Global recognition for Samoa’s kava man
Tagaloa Eddie Wilson’s work in the kava industry has received global recognition.
As the Chair of the international Kava Executive Council and President of the Pacific Kava Association, Tagaloa has been honoured for leading the lifting of the 2001 ban on Pacific kava and restoring regional kava exports globally.
The award from the University of Hawaii and the Global Breadfruit Organisation was presented during the 2018 Breadfruit Summit at the Pacific Cultural Centre in Oahu, Hawaii.
Speaking to the Sunday Samoan, Tagaloa still remembers the impact the kava industry had on Samoa and how sorely that was missed when the ban was enforced.
“It was a phenomenon, one of the few agricultural success stories I have ever seen in my life,” he said.
That success halted when Germany imposed a ban after some exported kava was found to be toxic. Remembering the impact inspired him to campaign for the ban to be lifted, Tagaloa said, to bring that economic benefit back to Samoa.
“There was no such commodity that does this, the impact was so tremendous. It gave me the incentive to say, that is the benefit I want for my people."
“We would buy kava from the farmers and they would say put our money aside… and we were shipping trucks for them from the States, buying houses for them,” he said, still amazed."
Today the story of the kava industry holds valuable lessons for the agriculture industry, said Tagaloa.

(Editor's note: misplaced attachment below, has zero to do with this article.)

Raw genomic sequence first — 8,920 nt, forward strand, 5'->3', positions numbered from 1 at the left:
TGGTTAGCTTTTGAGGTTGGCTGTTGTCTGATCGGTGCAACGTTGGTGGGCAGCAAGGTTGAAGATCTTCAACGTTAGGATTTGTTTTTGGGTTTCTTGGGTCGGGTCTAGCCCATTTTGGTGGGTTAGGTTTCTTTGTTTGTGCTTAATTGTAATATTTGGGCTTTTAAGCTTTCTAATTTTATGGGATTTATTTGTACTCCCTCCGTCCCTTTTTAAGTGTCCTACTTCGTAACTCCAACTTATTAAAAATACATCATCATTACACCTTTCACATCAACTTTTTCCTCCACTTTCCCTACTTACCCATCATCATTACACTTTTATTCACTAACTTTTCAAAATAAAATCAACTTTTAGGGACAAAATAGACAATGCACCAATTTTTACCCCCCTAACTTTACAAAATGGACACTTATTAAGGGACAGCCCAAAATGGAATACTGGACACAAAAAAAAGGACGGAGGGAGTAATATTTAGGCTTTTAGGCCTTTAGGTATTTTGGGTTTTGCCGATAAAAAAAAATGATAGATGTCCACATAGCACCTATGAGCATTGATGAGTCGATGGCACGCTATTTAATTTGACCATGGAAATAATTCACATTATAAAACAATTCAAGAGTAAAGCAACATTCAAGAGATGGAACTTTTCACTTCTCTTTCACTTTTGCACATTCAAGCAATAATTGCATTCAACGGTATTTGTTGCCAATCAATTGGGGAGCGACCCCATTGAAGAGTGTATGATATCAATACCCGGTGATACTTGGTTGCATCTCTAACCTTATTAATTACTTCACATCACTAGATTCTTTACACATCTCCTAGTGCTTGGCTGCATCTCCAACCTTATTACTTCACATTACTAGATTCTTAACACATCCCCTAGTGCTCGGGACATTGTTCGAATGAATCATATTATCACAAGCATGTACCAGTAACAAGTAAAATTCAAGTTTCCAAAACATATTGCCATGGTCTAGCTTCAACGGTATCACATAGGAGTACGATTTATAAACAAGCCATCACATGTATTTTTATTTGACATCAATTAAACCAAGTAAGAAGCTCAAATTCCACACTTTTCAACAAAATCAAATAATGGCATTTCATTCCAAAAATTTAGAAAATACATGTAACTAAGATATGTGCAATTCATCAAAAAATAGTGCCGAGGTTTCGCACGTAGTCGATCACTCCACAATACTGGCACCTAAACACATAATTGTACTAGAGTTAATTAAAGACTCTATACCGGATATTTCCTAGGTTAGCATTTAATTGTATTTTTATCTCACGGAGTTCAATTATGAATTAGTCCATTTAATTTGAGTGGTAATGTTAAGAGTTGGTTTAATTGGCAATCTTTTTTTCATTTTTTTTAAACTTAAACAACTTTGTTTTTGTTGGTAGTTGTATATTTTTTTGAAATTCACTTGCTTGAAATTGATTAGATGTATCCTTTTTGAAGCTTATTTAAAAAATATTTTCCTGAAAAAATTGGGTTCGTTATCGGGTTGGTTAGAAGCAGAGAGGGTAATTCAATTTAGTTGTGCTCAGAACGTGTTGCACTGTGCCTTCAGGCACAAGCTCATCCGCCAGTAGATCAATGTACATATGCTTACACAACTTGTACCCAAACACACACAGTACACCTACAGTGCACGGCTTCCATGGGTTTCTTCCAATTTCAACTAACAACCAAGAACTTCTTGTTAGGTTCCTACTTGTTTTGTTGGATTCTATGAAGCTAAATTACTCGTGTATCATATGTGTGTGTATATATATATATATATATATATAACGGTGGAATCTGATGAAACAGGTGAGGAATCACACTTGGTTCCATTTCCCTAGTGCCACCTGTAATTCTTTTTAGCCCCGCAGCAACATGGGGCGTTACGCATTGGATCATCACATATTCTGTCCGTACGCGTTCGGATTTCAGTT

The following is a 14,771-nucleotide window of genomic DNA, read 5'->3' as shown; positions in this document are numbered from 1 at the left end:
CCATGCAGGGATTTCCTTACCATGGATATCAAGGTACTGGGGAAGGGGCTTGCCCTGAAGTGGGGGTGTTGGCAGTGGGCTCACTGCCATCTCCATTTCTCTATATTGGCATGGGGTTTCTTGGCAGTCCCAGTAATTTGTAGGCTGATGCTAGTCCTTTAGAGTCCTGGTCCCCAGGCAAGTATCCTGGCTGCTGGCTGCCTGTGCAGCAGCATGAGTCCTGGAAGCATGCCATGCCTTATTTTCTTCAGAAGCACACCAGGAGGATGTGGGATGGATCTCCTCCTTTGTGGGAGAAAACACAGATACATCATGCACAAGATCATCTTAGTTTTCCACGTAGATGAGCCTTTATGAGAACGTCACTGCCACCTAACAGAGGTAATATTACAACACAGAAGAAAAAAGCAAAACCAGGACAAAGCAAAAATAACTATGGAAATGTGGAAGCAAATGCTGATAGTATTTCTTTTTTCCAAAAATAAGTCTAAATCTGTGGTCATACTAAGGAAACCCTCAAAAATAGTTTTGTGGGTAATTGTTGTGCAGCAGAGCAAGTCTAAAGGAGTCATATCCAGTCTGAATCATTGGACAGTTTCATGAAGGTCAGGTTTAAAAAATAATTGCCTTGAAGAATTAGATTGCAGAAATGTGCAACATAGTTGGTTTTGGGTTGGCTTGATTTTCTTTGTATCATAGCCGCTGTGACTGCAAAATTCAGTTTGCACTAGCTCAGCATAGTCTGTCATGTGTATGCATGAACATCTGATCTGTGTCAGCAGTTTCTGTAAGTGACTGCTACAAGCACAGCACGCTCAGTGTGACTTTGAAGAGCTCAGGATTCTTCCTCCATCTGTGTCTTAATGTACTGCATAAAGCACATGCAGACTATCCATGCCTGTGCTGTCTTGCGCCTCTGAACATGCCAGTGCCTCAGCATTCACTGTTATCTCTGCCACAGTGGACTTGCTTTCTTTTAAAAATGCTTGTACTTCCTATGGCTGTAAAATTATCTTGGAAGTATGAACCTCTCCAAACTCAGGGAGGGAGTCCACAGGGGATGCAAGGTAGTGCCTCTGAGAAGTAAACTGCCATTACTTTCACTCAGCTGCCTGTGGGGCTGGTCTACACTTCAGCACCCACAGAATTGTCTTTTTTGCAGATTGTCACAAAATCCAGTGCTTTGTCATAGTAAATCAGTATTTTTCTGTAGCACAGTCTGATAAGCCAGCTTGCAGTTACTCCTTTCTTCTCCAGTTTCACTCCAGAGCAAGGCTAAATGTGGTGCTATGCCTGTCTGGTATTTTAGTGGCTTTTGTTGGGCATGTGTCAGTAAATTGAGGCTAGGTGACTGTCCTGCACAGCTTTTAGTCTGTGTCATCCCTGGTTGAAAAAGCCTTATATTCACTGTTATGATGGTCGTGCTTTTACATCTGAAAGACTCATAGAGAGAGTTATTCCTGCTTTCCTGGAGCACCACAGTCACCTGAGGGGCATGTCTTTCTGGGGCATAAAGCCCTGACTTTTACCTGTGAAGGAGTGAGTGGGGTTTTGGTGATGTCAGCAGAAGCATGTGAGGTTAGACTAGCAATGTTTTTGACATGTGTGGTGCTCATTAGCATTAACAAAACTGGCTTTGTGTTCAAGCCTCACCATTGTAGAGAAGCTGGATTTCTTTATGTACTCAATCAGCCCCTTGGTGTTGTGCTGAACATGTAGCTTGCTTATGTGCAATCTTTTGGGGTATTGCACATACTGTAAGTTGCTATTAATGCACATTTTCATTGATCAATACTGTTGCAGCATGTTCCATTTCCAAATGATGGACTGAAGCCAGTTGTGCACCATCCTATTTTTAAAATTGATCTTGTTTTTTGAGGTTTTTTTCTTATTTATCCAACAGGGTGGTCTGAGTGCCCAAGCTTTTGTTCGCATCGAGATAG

“What had happened was that all of a sudden, greedy people started exporting kava that was not supposed to be exported and as a result we had all sorts of issues and people got sick."
“For any export to work we need to develop standards for food safety, to only grow the varieties that are safe for human consumption, and we need to do research to make sure the way we produce these food items are safe.”
Tagaloa said to protect the market, farmers should band against anyone who breaks the rules and causes problems in the industry.
“It is in the interests of the community and the Pacific region to make sure that nobody buys from them.”
Legally binding regulations would help but could be lengthy and drawn out, he said, so market pressures would be more effective in incentivising farmers and traders to behave well.
Even more so, stakeholders should work together to develop a strong industry.
“When the kava trade was booming, nobody cared about anybody; it was every man for himself. When the ban came in, we realised the way we should have done it is as a community to make sure nobody is left out, and that the mana of the kava is protected.”
Today’s kava is breadfruit – a locally abundant product exploding into the international market.
Thanks to his experiences with kava, Tagaloa urged the Breadfruit Summit attendees from across the region not to rush into the market, but to carefully research everything.
“Let’s look at research to make sure what we grow is safe, whatever you do should follow international rules to make sure it’s safe,” he said.
There are no magic solutions to protecting an industry from corruption, greed or laziness, but preparations will safeguard the industry.
Finally, Tagaloa urged farmers to remember how big the market out there is.
“Export is a huge potential for everybody, there is no need to look at competition."
“There is so much out there – 1000 people can export breadfruit and they can all make money, it’s a big world out there.”
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